As urban areas continue to push outward and displace animals from their natural habitats, and as formerly empty rural lanes become plagued with traffic, collisions between cars and animals seem an almost inevitable consequence.
Here are some tips to help minimize the chances of hitting deer and other animals on the highway:
Take special care near deer or other animal crossing warning signs.
Be aware that deer adapt well to living close to humans and that populated areas are likely to have many animals around. The signs are there for a reason.
Minimize your distractions.
If your full attention is on the road, you’ll be more likely to spot approaching animals with your peripheral vision. Get in the habit of scanning the roadside as you drive.
Use your high beams whenever possible.
They will give you more time to spot and react to animals in the road.
Keep your speed down at night.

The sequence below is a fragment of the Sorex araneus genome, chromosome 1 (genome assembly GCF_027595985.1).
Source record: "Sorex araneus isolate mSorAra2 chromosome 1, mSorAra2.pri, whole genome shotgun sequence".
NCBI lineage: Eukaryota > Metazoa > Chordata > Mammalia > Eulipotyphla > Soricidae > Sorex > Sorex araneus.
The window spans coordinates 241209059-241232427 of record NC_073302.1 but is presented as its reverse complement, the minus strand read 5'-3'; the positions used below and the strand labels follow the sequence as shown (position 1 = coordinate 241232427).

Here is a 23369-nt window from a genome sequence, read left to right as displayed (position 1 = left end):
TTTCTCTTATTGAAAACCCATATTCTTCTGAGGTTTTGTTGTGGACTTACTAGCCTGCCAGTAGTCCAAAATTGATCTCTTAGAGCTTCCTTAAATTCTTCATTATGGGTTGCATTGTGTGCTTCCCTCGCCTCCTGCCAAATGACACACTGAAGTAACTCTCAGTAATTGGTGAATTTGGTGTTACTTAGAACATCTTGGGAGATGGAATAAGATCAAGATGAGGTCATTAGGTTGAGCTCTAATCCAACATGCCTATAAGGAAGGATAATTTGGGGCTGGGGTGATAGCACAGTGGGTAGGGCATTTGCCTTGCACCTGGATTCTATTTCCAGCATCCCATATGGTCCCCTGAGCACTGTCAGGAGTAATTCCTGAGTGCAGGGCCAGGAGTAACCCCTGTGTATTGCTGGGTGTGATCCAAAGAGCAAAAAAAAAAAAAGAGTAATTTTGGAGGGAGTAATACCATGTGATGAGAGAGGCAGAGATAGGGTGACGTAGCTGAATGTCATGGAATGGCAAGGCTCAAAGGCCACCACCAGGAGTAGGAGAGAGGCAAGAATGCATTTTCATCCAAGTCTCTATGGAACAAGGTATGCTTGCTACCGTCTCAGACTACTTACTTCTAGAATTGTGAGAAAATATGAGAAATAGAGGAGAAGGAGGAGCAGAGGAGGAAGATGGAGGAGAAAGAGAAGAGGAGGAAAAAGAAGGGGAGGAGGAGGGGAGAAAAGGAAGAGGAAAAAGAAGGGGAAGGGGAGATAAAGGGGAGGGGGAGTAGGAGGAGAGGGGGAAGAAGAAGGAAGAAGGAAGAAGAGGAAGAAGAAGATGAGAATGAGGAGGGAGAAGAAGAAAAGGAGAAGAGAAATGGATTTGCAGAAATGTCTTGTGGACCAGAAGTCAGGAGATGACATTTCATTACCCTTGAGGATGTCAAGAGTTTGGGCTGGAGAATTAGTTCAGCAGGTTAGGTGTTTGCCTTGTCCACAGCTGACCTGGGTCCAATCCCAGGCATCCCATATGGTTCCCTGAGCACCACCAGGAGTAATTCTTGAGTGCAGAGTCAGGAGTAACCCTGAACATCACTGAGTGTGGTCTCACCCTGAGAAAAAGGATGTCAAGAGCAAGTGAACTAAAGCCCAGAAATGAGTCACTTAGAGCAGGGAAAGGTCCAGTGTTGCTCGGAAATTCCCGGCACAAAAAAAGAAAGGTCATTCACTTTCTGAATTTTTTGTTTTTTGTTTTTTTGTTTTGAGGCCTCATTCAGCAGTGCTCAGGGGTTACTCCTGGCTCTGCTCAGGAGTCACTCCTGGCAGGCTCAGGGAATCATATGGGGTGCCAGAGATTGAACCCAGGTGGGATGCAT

Most collisions do occur on narrow, two-lane rural highways, but they can occur on any type of road. Just because an interstate highway has animal fences doesn’t mean animals won’t get inside.
If you see one animal, expect that there are others nearby.
Keep your lane position and sound your horn while braking in a controlled manner. Sudden panic stops are not a good idea, as they could spook the animal, perhaps causing it to suddenly dart into the path of another vehicle.
Do not try to swerve around an animal!
You could lose control of your vehicle and hit a tree or another vehicle -- both potentially much worse than hitting a deer. If you swerve, there’s also a chance that the animal will panic and run into your path.
Always consider if the land along the highway could host large animals, and if you think it could, anticipate that they might run out into the road. It’s much easier to anticipate animal encounters and be ready to react calmly than to deal with the costly expenses, injuries, and guilty conscience of a collision.